You have probably heard about student loans but how much do you really know about how the loan system works? Here’s a quick primer on the different types of loans. When it comes to loans you always want to borrow federal loans before taking private loans. Federal loans are most often more available, cheaper, and have better interest rates and repayment terms than other private loans you might get from your bank or credit union. For more information on loans you can check out; https://studentaid.ed.gov/sa/types/loans

Federal Perkins Loans

Undergraduate students: loans up to $5,500
Graduate students: loans up to $8,000
Your college is the lender

Direct Subsidized Loans

For undergraduate and graduate students: must be enrolled at least half time
Loans up to $5,500 depending on grade level and dependency status
Department of Education is the lender
No interest charged while you are enrolled in school.

Direct Unsubsidized Loan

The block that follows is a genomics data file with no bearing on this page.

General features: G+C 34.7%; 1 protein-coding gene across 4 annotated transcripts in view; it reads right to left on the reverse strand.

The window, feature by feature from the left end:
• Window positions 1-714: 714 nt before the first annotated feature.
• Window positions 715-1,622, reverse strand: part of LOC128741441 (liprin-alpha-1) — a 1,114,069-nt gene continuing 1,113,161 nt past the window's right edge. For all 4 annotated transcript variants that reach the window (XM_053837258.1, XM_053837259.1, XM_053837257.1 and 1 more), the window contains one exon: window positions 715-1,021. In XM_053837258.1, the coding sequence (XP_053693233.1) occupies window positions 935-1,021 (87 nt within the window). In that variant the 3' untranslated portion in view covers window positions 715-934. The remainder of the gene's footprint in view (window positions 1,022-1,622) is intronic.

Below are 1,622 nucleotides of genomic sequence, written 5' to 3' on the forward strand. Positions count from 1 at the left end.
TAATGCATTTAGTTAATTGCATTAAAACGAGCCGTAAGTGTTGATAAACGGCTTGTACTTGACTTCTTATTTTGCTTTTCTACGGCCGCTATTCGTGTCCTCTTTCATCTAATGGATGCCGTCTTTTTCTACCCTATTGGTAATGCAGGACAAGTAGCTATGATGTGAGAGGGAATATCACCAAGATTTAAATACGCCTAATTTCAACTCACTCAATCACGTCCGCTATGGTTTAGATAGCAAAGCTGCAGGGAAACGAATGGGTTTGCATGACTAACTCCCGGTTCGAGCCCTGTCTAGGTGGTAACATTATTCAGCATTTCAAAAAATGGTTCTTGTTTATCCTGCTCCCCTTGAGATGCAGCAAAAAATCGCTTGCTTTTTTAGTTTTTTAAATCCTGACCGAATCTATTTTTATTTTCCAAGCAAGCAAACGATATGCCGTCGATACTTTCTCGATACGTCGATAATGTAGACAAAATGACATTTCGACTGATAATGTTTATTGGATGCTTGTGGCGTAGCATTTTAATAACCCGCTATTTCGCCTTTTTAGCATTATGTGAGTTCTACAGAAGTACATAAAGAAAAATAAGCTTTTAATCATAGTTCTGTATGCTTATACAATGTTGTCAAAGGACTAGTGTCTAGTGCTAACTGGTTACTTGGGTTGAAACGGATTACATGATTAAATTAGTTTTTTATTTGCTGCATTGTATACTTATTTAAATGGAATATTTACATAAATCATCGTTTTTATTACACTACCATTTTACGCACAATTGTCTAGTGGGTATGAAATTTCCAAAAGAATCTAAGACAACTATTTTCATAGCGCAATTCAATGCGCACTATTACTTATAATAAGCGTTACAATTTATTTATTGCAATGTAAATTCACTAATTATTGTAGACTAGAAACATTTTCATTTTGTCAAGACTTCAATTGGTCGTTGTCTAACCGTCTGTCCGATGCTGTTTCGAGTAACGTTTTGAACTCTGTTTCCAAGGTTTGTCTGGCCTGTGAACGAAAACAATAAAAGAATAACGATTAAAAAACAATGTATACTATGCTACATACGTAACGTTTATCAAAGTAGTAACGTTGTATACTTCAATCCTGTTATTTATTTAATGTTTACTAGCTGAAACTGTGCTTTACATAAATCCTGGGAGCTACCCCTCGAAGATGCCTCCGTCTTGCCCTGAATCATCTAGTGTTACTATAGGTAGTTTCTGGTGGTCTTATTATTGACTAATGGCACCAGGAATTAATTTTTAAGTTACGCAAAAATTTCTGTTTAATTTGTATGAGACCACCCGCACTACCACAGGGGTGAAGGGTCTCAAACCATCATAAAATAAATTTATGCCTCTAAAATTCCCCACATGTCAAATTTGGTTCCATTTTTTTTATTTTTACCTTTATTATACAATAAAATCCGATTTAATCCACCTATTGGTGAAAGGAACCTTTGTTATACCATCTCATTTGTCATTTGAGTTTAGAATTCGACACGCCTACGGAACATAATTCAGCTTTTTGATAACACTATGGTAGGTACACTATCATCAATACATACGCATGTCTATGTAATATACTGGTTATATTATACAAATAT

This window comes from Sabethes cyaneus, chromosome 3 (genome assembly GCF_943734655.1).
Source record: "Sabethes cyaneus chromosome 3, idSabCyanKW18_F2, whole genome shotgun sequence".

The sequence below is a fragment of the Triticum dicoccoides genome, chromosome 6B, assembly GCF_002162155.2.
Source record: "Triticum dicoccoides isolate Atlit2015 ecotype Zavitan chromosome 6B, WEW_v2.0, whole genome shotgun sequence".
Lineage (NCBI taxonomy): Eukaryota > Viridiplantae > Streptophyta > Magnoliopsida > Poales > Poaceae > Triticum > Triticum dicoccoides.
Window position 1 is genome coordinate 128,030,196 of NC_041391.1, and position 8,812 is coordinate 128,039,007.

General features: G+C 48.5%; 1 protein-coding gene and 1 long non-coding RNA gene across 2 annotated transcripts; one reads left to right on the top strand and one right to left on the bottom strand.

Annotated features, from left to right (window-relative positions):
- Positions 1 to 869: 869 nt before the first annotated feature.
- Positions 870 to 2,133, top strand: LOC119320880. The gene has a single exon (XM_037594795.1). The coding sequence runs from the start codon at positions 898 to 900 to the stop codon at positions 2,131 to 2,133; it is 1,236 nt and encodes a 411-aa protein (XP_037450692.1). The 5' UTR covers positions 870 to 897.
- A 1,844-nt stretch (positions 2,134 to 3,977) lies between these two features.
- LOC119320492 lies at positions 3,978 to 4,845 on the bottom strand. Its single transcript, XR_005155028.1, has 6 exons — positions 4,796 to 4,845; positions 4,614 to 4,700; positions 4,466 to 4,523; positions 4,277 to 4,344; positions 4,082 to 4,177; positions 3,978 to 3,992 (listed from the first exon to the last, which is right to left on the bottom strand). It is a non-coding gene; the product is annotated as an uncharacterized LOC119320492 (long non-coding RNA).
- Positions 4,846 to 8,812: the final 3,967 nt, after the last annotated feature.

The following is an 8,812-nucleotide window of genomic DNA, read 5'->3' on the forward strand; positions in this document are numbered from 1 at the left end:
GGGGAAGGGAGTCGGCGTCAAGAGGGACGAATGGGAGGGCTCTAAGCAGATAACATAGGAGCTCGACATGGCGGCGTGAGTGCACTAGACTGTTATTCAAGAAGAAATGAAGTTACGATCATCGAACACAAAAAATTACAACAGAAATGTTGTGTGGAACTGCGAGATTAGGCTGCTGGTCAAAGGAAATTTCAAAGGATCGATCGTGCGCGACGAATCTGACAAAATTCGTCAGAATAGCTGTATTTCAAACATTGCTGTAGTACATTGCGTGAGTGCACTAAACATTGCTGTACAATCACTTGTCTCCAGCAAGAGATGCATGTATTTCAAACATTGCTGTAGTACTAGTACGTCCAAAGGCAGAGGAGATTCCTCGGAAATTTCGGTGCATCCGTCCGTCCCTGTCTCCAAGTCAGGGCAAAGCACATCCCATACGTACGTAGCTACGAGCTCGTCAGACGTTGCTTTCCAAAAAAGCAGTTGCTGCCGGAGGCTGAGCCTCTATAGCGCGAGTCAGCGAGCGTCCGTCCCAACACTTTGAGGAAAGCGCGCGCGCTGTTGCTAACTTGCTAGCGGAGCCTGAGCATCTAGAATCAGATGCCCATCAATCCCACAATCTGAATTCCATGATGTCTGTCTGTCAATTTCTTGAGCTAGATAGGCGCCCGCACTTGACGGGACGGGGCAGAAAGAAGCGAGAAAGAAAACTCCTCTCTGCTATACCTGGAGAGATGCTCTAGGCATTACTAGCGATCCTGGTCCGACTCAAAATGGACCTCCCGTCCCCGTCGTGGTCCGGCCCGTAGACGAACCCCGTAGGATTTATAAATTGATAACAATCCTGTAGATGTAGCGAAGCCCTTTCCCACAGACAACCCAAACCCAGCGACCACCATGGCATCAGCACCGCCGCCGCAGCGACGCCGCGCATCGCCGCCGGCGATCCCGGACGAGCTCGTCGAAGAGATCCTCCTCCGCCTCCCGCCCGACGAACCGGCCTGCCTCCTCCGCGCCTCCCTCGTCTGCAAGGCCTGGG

For undergraduate and graduate students: must be enrolled at least half time
Loans up to $20,500 minus subsided loan amount, depending on grade level and dependency status
Department of Education is the lender
The student is responsible for interest and it accrues while you are enrolled in school.

Direct PLUS Loan for Parents

For parents of dependent students: must be enrolled at least half time
Loan amount is the maximum cost of attendance, less other financial aid.
Department of Education is the lender
The parent is responsible for interest and it accrues while you are enrolled in school.

Direct PLUS Loan for Graduate or Professional Students

For graduate and professional students: must be enrolled at least half time
Loan amount is the maximum cost of attendance, less other financial aid.
Department of Education is the lender
The student is responsible for interest and it accrues while you are enrolled in school.

Private / Alternative Loans

More expensive than federal loans.
Eligibility, interest rates, and fees are based on the credit score of the person taking out the loan (student or parent)
Your bank or credit union is the lender.

Free Guide!

Free Guide!

The Complete High School Timeline for Getting into College

 

Applying to college is a marathon, not a sprint. And it starts freshman year of high school. This book outlines what you should be doing each year of high school to be ready competitive for applying to college.

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